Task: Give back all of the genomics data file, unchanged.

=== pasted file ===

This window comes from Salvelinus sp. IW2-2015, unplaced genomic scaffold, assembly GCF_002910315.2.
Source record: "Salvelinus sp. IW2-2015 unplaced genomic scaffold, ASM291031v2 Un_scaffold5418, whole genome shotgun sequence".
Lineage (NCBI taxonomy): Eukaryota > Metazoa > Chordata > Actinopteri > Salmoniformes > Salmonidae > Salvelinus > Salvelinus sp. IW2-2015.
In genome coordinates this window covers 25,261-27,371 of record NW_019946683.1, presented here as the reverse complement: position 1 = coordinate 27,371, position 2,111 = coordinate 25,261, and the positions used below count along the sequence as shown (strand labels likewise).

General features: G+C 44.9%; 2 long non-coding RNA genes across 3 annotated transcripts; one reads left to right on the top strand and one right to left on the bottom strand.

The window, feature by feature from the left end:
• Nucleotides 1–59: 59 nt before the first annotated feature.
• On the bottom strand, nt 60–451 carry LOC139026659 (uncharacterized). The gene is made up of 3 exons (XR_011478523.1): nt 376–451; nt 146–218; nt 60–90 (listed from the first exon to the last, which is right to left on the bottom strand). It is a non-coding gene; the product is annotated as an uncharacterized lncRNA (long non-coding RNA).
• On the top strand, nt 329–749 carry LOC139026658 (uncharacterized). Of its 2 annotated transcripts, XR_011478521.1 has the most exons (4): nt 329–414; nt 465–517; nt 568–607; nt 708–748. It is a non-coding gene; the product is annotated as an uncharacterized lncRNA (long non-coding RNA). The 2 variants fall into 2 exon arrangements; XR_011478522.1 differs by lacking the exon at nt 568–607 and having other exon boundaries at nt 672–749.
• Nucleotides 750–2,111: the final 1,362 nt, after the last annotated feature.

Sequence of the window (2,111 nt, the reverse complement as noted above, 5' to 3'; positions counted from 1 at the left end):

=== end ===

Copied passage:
This window comes from Salvelinus sp. IW2-2015, unplaced genomic scaffold, assembly GCF_002910315.2.
Source record: "Salvelinus sp. IW2-2015 unplaced genomic scaffold, ASM291031v2 Un_scaffold5418, whole genome shotgun sequence".
Lineage (NCBI taxonomy): Eukaryota > Metazoa > Chordata > Actinopteri > Salmoniformes > Salmonidae > Salvelinus > Salvelinus sp. IW2-2015.
In genome coordinates this window covers 25,261-27,371 of record NW_019946683.1, presented here as the reverse complement: position 1 = coordinate 27,371, position 2,111 = coordinate 25,261, and the positions used below count along the sequence as shown (strand labels likewise).

General features: G+C 44.9%; 2 long non-coding RNA genes across 3 annotated transcripts; one reads left to right on the top strand and one right to left on the bottom strand.

The window, feature by feature from the left end:
• Nucleotides 1–59: 59 nt before the first annotated feature.
• On the bottom strand, nt 60–451 carry LOC139026659 (uncharacterized). The gene is made up of 3 exons (XR_011478523.1): nt 376–451; nt 146–218; nt 60–90 (listed from the first exon to the last, which is right to left on the bottom strand). It is a non-coding gene; the product is annotated as an uncharacterized lncRNA (long non-coding RNA).
• On the top strand, nt 329–749 carry LOC139026658 (uncharacterized). Of its 2 annotated transcripts, XR_011478521.1 has the most exons (4): nt 329–414; nt 465–517; nt 568–607; nt 708–748. It is a non-coding gene; the product is annotated as an uncharacterized lncRNA (long non-coding RNA). The 2 variants fall into 2 exon arrangements; XR_011478522.1 differs by lacking the exon at nt 568–607 and having other exon boundaries at nt 672–749.
• Nucleotides 750–2,111: the final 1,362 nt, after the last annotated feature.

Sequence of the window (2,111 nt, the reverse complement as noted above, 5' to 3'; positions counted from 1 at the left end):